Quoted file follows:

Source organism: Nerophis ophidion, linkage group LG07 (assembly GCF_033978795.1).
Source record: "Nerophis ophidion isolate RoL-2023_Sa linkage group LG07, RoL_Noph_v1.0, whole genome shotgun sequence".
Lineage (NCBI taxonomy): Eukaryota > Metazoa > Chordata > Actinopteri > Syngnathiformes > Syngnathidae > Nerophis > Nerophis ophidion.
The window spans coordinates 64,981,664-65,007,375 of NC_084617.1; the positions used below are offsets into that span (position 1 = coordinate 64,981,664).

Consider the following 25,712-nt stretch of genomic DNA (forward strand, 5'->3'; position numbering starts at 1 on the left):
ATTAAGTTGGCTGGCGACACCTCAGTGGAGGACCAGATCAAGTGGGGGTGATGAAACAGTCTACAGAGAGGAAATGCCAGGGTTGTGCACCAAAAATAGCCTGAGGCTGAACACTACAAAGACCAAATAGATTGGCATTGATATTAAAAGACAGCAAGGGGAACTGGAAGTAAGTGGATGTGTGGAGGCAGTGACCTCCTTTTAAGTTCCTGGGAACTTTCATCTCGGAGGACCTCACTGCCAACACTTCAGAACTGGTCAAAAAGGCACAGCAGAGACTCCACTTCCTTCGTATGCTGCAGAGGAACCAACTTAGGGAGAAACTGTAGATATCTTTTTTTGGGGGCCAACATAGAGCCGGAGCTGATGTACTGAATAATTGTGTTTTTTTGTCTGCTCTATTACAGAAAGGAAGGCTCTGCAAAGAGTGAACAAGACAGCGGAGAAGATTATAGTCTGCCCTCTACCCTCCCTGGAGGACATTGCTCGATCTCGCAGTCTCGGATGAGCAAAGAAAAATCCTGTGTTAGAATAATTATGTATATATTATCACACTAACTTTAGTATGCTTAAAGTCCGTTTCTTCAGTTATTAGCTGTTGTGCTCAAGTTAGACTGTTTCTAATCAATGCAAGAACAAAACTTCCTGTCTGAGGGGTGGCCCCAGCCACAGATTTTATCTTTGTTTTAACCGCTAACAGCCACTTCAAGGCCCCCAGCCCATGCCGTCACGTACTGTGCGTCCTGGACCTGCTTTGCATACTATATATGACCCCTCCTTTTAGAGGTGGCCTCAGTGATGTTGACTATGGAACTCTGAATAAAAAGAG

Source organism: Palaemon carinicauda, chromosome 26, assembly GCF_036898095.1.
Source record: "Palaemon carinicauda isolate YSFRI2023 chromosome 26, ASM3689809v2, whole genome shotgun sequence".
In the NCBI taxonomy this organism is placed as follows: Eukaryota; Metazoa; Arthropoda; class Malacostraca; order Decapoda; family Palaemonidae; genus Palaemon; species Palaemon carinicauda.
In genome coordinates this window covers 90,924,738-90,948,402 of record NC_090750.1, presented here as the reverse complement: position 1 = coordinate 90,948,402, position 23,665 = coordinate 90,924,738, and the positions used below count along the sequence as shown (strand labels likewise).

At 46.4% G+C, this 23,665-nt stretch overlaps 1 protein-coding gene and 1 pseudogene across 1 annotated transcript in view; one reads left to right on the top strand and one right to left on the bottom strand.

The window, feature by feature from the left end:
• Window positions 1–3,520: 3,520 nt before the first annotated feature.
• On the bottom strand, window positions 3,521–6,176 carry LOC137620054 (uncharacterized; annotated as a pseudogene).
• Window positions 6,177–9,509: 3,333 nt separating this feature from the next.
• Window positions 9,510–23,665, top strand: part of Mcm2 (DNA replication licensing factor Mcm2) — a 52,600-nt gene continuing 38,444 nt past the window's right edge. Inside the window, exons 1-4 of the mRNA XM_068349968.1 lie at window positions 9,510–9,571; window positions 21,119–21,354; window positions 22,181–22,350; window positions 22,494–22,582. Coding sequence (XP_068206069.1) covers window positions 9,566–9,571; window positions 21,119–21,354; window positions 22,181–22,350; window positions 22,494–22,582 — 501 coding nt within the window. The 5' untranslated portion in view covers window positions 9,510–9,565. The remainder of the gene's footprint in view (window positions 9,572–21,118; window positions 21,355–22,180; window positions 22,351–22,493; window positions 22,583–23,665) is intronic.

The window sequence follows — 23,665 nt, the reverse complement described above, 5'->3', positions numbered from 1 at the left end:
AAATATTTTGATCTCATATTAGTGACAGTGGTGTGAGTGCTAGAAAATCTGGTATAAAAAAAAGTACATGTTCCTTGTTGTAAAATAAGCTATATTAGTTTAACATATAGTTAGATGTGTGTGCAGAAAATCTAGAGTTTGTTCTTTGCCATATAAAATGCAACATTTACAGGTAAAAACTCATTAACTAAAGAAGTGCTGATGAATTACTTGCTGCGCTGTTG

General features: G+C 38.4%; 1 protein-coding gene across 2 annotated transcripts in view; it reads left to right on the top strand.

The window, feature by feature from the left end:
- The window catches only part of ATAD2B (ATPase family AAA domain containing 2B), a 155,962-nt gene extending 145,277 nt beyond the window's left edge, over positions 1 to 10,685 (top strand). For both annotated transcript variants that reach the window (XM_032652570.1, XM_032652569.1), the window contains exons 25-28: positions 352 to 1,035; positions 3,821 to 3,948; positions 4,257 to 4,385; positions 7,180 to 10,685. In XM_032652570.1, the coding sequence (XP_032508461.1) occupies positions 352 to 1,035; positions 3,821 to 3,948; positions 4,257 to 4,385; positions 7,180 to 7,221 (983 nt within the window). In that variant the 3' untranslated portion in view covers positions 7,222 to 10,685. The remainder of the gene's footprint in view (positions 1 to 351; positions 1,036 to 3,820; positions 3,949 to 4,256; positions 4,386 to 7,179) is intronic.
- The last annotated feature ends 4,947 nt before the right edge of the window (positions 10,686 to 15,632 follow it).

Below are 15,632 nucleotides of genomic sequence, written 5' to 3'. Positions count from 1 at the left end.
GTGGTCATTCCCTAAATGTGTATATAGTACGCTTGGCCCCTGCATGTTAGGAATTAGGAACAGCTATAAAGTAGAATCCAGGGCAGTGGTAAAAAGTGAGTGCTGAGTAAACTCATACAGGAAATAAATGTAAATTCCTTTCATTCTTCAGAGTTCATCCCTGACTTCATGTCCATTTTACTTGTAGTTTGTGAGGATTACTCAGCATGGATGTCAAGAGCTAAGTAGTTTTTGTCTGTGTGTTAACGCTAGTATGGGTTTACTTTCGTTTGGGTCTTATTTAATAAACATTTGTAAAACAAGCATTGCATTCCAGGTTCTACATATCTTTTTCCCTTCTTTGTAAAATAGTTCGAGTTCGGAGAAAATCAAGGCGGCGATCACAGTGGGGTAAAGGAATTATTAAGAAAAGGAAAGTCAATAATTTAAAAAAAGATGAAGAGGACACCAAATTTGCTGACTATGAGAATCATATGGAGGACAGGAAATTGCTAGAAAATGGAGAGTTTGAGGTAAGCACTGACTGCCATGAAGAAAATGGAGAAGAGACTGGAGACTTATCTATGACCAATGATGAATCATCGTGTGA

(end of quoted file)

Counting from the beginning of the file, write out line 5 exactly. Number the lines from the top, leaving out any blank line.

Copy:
Consider the following 25,712-nt stretch of genomic DNA (forward strand, 5'->3'; position numbering starts at 1 on the left):